The other day, someone said to me,
A strange comment, I thought, as half the country is under snow. But there is some truth, new shoots are beginning to emerge, the days are getting longer and sprinklings of snowdrops dance across gardens all over the country. So, how do you photograph these little beauties and other tiny Spring flowers, because that's what they all are...tiny and close to the ground. Here are my top tips:
Choose a day when there is no wind or the slightest breeze.
Any other conditions are hopeless. Then:
That's your essential kit part 1. All this is necessary because you have to get down to their level to get good shots, and it is cold, muddy and wet. And if you don't you will be MISERABLE.
So what camera kit do I take? You do need a camera that has interchangeable lenses.
Camera set up:
Here's some I took earlier.
The arrow shows where I focused the lens. Aperture f5 shutter speed 1/1000s using my Canon EF 70-200. There was a long line of crocus behind which I wanted to blur. I probably took around 10-15 shots in all varying the aperture and the point of focus to get the final image.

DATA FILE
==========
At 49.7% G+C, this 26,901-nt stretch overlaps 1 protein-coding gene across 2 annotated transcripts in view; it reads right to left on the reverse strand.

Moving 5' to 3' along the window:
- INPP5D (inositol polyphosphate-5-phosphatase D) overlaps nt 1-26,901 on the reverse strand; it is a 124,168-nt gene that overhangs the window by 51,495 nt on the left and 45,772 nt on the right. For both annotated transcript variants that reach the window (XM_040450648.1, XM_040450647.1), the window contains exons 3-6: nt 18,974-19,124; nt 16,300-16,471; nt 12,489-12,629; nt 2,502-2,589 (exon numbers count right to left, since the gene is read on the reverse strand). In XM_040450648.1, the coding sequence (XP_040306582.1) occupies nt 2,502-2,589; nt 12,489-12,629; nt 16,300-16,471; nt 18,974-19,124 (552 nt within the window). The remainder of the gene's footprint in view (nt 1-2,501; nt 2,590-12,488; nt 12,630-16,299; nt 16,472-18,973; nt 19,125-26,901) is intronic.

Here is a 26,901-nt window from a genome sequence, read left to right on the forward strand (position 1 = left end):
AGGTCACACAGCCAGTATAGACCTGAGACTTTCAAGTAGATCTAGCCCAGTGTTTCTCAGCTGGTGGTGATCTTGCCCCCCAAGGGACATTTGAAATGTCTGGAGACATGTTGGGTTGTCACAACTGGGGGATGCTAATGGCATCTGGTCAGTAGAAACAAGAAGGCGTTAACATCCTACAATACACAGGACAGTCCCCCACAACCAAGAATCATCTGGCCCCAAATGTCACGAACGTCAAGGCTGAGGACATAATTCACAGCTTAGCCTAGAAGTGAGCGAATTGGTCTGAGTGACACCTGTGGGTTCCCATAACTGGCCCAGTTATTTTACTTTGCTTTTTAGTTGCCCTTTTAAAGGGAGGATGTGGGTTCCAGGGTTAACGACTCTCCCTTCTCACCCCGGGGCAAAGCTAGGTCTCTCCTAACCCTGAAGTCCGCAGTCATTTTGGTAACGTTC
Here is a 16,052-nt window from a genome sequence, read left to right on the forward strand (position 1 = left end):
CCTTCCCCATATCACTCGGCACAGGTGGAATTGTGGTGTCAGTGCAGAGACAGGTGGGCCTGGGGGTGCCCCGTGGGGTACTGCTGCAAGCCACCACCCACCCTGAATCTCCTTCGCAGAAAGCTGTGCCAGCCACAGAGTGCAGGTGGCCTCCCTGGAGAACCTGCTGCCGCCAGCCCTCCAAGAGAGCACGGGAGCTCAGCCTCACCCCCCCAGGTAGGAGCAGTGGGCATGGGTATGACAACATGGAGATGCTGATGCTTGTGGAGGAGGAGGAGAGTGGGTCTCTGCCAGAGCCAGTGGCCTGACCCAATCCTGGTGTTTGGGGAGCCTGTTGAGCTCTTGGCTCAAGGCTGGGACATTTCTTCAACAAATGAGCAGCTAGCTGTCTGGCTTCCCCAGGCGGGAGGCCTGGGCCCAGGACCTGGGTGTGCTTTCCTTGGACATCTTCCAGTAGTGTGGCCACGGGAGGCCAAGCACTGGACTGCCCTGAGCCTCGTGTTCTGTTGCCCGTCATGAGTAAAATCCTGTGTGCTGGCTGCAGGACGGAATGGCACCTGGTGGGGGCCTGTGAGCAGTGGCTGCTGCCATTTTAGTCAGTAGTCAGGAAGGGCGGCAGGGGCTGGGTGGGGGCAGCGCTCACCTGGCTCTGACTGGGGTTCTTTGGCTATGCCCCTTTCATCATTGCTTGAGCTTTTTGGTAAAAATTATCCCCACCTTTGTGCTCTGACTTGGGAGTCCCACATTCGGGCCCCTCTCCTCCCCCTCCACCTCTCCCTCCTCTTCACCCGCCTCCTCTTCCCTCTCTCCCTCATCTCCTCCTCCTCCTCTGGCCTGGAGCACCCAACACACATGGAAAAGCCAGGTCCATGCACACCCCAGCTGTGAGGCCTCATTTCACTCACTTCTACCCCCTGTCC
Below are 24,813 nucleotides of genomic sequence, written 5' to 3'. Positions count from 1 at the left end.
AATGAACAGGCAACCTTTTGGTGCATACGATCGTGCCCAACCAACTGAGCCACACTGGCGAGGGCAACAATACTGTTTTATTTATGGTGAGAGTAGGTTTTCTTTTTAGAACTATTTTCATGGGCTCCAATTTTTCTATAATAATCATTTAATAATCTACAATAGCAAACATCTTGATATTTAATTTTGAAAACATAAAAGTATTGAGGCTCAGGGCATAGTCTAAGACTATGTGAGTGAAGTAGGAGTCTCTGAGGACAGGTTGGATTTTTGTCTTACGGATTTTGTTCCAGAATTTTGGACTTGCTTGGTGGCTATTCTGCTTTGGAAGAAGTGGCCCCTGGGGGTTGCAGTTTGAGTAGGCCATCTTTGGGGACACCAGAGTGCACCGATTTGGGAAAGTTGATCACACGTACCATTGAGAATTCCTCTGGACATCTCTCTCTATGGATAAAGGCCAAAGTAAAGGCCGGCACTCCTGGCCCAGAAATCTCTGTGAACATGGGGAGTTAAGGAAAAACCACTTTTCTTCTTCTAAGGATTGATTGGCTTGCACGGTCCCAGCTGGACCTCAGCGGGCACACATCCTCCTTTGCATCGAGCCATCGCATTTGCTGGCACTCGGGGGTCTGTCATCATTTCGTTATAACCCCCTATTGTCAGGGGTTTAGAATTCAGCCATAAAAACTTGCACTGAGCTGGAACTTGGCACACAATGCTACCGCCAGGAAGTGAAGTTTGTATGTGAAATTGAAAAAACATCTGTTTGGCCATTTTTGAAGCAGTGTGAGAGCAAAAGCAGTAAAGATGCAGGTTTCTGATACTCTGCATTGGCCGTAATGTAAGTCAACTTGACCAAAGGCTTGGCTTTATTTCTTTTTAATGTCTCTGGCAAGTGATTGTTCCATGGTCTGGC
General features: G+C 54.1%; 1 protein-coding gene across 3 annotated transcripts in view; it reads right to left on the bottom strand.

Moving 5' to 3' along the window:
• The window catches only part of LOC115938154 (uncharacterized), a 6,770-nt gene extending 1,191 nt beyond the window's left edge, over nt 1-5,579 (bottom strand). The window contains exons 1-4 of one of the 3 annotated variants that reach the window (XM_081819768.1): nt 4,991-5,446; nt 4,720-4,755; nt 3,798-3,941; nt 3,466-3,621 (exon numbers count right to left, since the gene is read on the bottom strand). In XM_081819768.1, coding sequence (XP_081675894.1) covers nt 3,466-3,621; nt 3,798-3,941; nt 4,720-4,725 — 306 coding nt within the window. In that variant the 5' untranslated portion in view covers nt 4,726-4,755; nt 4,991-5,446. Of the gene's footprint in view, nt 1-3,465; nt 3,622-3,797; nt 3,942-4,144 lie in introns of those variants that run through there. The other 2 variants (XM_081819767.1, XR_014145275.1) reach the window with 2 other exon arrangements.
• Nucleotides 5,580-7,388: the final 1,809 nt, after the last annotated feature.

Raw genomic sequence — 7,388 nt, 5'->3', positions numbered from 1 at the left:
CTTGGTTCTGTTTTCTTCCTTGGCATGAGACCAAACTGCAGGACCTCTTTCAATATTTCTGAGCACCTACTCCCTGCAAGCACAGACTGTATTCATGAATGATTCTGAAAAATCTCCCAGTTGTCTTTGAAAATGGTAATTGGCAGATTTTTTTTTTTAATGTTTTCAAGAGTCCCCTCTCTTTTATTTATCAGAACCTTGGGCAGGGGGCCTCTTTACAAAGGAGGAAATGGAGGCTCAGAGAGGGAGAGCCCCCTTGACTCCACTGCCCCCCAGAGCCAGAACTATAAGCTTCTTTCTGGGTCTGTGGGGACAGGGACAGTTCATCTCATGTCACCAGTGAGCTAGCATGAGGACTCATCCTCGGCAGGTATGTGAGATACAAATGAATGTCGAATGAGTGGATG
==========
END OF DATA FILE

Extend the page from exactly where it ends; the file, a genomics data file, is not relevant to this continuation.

In the next shot I wanted the group of snowdrops to be in focus, the light was playing on the subject and glistening on the grass, with these conditions you can achieve lovely bokeh effects.
Arrow 1 points to where I focused, 2 and 3 show the bokeh effect by using a shallow depth of field with this lens, again the Canon EF 70-200mm. Aperture f10 shutter speed 1/60s. This is not a very wide aperture, but it shows all the snowdrops in focus the foreground and background blurred.
If you can't face lying on the ground, the alternative is to photograph plants in pots, or pick them. The results are still lovely and if they are in a glass house, you will be much warmer!
Lens: Canon Macro 100mm, shutter speed 1/250 aperture f7.1. This Iris was shot in a greenhouse,
so much warmer.
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